A brief scientific visit at Nagoya University brought us to another Japanese town which was new to us.
Nagoya doesn’t exactly count as a tourist destination. Which was all the better, since the sweltering heat didn’t make sightseeing seem a desirable choice. We thus contented ourselves with some early morning sightseeing stints, which were nonetheless rather intense. Nagoya is, if anything, even hotter than Tokyo.
Nagoya’s most important sight is its castle, Nagoya-jo (名古屋城). It unfortunately burned down in 1945 air raids, but was reconstructed later on. The Japanese word to learn here is definitely “kin-shachi” (金鯱), golden dolphin, for the two sea creatures adorning the roof.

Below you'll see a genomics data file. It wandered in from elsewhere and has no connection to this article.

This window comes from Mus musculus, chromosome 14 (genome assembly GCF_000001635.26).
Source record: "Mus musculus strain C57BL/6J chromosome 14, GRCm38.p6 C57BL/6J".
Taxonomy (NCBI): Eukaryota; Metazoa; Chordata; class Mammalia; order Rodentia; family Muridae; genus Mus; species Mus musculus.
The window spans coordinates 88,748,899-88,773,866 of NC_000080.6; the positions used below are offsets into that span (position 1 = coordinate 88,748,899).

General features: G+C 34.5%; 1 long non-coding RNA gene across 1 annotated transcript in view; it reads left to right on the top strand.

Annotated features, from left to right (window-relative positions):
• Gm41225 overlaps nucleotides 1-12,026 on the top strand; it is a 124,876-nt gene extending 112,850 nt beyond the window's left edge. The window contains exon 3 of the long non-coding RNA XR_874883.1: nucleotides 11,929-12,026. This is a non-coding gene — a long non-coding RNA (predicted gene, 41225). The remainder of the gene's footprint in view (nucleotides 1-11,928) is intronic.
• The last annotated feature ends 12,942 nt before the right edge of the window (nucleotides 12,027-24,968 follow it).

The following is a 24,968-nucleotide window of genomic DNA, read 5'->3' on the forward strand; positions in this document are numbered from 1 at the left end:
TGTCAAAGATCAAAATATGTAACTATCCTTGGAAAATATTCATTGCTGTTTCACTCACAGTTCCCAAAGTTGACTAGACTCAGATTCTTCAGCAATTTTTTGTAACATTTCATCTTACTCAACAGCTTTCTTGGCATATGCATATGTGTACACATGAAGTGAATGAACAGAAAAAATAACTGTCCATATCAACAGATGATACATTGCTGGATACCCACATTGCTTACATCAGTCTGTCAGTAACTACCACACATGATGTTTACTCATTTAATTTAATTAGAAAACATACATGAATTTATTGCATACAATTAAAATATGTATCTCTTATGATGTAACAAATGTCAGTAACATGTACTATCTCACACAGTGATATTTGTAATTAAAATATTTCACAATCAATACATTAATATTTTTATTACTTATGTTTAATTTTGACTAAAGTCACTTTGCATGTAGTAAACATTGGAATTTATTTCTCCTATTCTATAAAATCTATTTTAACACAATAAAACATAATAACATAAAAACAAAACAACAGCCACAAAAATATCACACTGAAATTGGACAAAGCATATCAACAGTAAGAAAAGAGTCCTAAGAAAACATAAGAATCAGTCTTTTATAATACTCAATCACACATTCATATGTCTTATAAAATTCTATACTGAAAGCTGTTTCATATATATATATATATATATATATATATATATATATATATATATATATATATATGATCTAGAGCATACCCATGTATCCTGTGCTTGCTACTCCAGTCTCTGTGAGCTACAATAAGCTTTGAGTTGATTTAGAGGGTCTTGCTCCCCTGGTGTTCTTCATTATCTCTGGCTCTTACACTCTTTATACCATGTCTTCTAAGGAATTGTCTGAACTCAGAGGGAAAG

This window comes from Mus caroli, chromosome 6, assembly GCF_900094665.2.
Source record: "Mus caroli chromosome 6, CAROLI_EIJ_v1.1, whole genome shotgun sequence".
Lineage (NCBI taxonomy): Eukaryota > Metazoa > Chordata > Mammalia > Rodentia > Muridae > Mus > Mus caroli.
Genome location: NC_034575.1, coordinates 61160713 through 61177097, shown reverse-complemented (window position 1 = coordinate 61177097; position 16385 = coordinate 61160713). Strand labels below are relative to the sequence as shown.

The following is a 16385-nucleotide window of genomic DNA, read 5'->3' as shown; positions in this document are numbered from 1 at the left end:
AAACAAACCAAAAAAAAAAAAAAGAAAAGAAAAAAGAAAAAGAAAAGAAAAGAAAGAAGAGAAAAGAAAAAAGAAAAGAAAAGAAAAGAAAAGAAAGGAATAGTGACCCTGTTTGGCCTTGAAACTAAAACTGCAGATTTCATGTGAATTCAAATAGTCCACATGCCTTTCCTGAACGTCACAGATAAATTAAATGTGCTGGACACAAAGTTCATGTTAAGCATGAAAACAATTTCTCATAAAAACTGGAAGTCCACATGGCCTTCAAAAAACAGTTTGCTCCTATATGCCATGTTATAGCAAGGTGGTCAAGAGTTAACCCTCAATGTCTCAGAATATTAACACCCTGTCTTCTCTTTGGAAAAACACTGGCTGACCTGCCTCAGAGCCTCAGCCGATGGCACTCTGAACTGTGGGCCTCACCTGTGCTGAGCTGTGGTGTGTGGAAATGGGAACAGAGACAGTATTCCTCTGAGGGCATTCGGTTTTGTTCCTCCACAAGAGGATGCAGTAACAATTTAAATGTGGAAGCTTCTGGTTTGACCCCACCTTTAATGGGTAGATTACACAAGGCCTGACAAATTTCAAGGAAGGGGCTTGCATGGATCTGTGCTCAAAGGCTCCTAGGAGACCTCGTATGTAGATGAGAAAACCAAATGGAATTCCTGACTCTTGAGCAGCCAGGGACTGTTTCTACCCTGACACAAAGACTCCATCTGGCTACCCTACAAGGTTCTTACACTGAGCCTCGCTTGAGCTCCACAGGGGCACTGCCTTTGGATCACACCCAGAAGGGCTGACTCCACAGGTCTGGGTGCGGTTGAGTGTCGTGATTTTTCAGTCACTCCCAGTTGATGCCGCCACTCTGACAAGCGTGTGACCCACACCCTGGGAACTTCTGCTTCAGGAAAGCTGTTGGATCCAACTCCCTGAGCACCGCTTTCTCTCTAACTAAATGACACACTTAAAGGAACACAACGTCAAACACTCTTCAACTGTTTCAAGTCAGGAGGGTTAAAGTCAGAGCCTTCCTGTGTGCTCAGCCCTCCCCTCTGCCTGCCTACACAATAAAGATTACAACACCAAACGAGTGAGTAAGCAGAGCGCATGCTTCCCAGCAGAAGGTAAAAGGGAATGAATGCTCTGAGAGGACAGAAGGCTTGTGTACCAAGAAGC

In the surrounding garden, a Japanese Nutmeg tree can be admired. You didn’t know of its existence? Neither did I, but I learn that this tree constitutes the only Natural Monument of the city of Nagoya. Its unkempt appearance might be partly due to its age, and partly to the fact that also this tree got damaged in the air raids.
Our visit of the rest of the garden was unfortunately cut short due to the imminent danger of evaporating on the spot in the summer sun.